DOI

10.17077/etd.r5uz-xta3

Document Type

Dissertation

Date of Degree

Fall 2015

Degree Name

PhD (Doctor of Philosophy)

Degree In

Genetics

First Advisor

Llopart, Ana

First Committee Member

Braun, Terry

Second Committee Member

Frobes, Andrew

Third Committee Member

Comeron, Josep

Fourth Committee Member

Kitamoto, Toshi

Abstract

Speciation is a process by which 1 population splits into 2 distinct populations that in time acquire reproductive isolation (RI). Interestingly, the speed at which RI is attained can be influenced by several factors. My thesis work focuses on how protein-protein interactions affect this process, either by impeding or expediting the acquisition of RI. Here, I present an analysis of cascading positive selection in a group of centromere associated proteins in the Drosophila melanogaster subgroup. Within this group, there are proteins known to interact with rapidly evolving DNA elements located at the centromere, as well as other proteins. While previous work has shown that proteins binding rapidly evolving DNA elements are prone to rapid evolution, I provide evidence that this cascade of positive selection can further extend to other interacting partners. This group of rapidly evolving proteins provides a prime example of protein-protein interactions driving speciation. I also present evidence of protein-protein interactions impeding the process of speciation. Specifically, this work focuses on the sister species D. yakuba and D. santomea. This species pair is of particular interest because previous work has demonstrated that he mitochondrial genome completely introgressed from D. yakuba to D. santomea replacing the native form. By assessing nuclear genes encoding proteins that interact with mitochondrial proteins in the Oxidative Phosphorylation (OXPHOS) pathway, I have identified specific cases of co-introgression in which nuclear encoded mitochondrial partners have introgressed with the mitochondrial genome to allow for the maintenance of physical function, thus maintaining similarities between species, ultimately impeding the process of speciation.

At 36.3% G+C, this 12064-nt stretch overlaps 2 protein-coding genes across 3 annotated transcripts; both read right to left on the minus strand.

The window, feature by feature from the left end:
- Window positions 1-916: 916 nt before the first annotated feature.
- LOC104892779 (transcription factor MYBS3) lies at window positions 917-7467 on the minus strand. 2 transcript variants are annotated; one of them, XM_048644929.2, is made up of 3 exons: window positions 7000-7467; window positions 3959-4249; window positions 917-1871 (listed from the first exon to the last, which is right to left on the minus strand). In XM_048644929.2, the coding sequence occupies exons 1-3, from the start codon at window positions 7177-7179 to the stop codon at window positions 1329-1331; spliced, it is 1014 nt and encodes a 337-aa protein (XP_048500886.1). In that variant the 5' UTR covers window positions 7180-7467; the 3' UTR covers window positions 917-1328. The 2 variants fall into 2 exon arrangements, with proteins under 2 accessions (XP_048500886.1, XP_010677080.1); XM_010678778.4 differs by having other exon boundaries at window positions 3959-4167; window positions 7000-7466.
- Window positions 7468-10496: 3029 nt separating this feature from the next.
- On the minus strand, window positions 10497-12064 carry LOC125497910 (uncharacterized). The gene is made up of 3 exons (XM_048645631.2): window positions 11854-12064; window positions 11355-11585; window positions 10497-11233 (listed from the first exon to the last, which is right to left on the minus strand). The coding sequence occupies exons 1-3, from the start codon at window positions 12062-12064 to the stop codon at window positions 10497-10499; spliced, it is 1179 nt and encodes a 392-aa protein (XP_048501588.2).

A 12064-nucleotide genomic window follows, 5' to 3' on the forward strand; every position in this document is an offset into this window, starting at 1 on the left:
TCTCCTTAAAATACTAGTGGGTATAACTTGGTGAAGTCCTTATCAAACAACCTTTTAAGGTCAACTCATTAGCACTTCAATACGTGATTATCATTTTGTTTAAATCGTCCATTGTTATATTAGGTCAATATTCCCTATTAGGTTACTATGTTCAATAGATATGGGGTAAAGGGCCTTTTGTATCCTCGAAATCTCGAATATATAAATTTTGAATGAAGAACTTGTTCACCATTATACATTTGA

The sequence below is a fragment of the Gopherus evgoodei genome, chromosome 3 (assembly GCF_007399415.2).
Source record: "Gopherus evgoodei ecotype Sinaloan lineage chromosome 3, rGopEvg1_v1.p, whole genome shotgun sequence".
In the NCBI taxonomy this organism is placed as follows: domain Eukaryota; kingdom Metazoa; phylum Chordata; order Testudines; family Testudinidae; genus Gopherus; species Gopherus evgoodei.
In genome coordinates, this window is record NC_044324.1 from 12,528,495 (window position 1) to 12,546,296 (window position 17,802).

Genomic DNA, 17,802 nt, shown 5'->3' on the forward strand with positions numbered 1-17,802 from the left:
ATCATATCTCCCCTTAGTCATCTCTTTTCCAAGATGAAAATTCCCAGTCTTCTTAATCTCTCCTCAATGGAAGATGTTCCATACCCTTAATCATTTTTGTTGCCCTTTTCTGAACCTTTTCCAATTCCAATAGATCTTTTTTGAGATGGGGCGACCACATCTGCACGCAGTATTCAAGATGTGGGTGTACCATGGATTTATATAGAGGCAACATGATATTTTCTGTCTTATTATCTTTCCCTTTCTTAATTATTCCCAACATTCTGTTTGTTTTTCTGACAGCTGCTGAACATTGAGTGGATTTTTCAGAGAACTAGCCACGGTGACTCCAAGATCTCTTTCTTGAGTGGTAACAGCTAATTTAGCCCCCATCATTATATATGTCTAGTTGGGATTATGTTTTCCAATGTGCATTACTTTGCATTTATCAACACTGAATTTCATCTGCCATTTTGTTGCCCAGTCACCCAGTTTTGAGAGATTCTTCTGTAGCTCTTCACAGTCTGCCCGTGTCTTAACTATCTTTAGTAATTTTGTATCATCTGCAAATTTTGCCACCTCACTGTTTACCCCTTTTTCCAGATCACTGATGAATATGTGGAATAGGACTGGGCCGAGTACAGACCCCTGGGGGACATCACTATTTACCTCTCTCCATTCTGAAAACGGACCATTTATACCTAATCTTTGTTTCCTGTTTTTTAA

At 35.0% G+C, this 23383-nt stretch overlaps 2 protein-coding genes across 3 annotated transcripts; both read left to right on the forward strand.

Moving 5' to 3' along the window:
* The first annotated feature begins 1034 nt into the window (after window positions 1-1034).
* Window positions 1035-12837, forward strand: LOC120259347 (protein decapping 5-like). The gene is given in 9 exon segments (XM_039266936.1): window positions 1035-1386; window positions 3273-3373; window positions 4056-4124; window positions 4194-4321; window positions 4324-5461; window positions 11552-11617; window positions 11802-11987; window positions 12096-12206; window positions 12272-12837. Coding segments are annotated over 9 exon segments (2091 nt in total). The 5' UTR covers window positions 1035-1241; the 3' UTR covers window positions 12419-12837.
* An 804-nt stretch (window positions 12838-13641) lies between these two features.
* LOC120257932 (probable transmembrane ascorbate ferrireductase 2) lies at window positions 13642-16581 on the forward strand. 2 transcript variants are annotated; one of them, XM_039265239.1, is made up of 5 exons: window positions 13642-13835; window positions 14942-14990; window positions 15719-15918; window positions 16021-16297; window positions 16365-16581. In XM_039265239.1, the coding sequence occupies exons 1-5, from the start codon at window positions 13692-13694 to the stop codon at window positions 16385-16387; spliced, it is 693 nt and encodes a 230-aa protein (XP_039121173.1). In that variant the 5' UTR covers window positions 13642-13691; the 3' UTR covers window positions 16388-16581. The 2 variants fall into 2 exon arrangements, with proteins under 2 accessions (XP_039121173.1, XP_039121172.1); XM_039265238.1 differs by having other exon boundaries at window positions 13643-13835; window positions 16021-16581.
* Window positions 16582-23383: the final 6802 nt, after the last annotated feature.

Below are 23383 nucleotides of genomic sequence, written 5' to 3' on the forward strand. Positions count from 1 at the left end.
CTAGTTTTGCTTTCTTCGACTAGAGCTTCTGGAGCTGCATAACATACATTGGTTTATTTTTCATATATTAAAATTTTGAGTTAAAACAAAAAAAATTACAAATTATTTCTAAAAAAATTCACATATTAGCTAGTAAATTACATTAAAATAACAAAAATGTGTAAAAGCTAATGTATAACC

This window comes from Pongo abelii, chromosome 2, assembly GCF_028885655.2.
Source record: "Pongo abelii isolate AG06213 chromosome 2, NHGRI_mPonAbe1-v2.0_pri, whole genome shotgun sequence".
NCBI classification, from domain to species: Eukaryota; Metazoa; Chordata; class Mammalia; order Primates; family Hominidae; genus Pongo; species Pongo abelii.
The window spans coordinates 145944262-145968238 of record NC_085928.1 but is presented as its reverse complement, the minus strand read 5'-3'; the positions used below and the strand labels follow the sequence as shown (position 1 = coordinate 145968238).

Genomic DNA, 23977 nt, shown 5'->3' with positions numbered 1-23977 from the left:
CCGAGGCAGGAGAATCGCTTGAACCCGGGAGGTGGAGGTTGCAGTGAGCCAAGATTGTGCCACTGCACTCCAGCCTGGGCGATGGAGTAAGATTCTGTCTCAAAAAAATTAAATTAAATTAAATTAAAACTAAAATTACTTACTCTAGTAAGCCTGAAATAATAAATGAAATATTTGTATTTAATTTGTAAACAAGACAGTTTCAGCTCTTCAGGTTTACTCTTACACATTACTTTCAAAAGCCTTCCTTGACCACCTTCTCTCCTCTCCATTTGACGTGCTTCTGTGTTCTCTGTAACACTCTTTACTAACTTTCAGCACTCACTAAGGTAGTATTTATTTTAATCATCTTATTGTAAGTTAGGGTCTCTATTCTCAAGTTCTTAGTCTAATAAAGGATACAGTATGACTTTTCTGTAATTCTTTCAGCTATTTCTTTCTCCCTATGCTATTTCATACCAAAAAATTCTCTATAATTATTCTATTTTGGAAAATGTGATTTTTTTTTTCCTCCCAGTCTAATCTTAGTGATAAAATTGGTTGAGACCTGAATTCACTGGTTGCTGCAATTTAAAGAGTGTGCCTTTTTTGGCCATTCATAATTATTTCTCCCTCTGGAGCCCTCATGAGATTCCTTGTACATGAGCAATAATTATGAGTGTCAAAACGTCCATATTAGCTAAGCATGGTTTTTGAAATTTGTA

Keywords

introgression, selection, speciation

Pages

xvi, 215 pages

Bibliography

Includes bibliographical references.

Copyright

Copyright © 2015 Emily Abigail Beck

Included in

Genetics Commons

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